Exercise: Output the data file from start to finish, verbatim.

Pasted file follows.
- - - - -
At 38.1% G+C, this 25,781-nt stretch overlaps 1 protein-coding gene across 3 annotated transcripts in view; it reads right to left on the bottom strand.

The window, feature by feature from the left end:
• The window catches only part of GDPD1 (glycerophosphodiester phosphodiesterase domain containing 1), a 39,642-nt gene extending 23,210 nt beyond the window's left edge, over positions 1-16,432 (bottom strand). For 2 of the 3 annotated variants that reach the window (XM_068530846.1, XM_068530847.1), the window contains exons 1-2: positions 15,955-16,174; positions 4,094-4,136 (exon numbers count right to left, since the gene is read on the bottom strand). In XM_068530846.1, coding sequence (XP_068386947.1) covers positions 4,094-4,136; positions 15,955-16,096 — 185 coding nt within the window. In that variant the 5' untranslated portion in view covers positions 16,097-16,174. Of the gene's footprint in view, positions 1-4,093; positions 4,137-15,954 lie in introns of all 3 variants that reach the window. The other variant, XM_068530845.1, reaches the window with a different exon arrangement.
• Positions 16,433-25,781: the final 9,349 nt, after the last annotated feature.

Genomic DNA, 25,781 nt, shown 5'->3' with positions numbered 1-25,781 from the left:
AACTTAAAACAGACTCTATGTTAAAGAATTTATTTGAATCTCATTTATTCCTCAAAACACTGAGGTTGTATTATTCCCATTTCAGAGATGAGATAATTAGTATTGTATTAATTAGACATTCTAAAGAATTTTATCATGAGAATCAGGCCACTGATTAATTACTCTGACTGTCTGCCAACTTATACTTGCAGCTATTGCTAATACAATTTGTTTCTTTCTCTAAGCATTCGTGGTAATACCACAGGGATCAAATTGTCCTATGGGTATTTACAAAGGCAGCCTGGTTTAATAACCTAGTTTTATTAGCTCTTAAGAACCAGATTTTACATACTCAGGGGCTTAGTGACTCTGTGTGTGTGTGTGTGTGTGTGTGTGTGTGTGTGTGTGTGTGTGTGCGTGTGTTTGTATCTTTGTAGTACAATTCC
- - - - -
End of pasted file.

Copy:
At 38.1% G+C, this 25,781-nt stretch overlaps 1 protein-coding gene across 3 annotated transcripts in view; it reads right to left on the bottom strand.

The window, feature by feature from the left end:
• The window catches only part of GDPD1 (glycerophosphodiester phosphodiesterase domain containing 1), a 39,642-nt gene extending 23,210 nt beyond the window's left edge, over positions 1-16,432 (bottom strand). For 2 of the 3 annotated variants that reach the window (XM_068530846.1, XM_068530847.1), the window contains exons 1-2: positions 15,955-16,174; positions 4,094-4,136 (exon numbers count right to left, since the gene is read on the bottom strand). In XM_068530846.1, coding sequence (XP_068386947.1) covers positions 4,094-4,136; positions 15,955-16,096 — 185 coding nt within the window. In that variant the 5' untranslated portion in view covers positions 16,097-16,174. Of the gene's footprint in view, positions 1-4,093; positions 4,137-15,954 lie in introns of all 3 variants that reach the window. The other variant, XM_068530845.1, reaches the window with a different exon arrangement.
• Positions 16,433-25,781: the final 9,349 nt, after the last annotated feature.

Genomic DNA, 25,781 nt, shown 5'->3' with positions numbered 1-25,781 from the left:
AACTTAAAACAGACTCTATGTTAAAGAATTTATTTGAATCTCATTTATTCCTCAAAACACTGAGGTTGTATTATTCCCATTTCAGAGATGAGATAATTAGTATTGTATTAATTAGACATTCTAAAGAATTTTATCATGAGAATCAGGCCACTGATTAATTACTCTGACTGTCTGCCAACTTATACTTGCAGCTATTGCTAATACAATTTGTTTCTTTCTCTAAGCATTCGTGGTAATACCACAGGGATCAAATTGTCCTATGGGTATTTACAAAGGCAGCCTGGTTTAATAACCTAGTTTTATTAGCTCTTAAGAACCAGATTTTACATACTCAGGGGCTTAGTGACTCTGTGTGTGTGTGTGTGTGTGTGTGTGTGTGTGTGTGTGTGTGTGTGCGTGTGTTTGTATCTTTGTAGTACAATTCC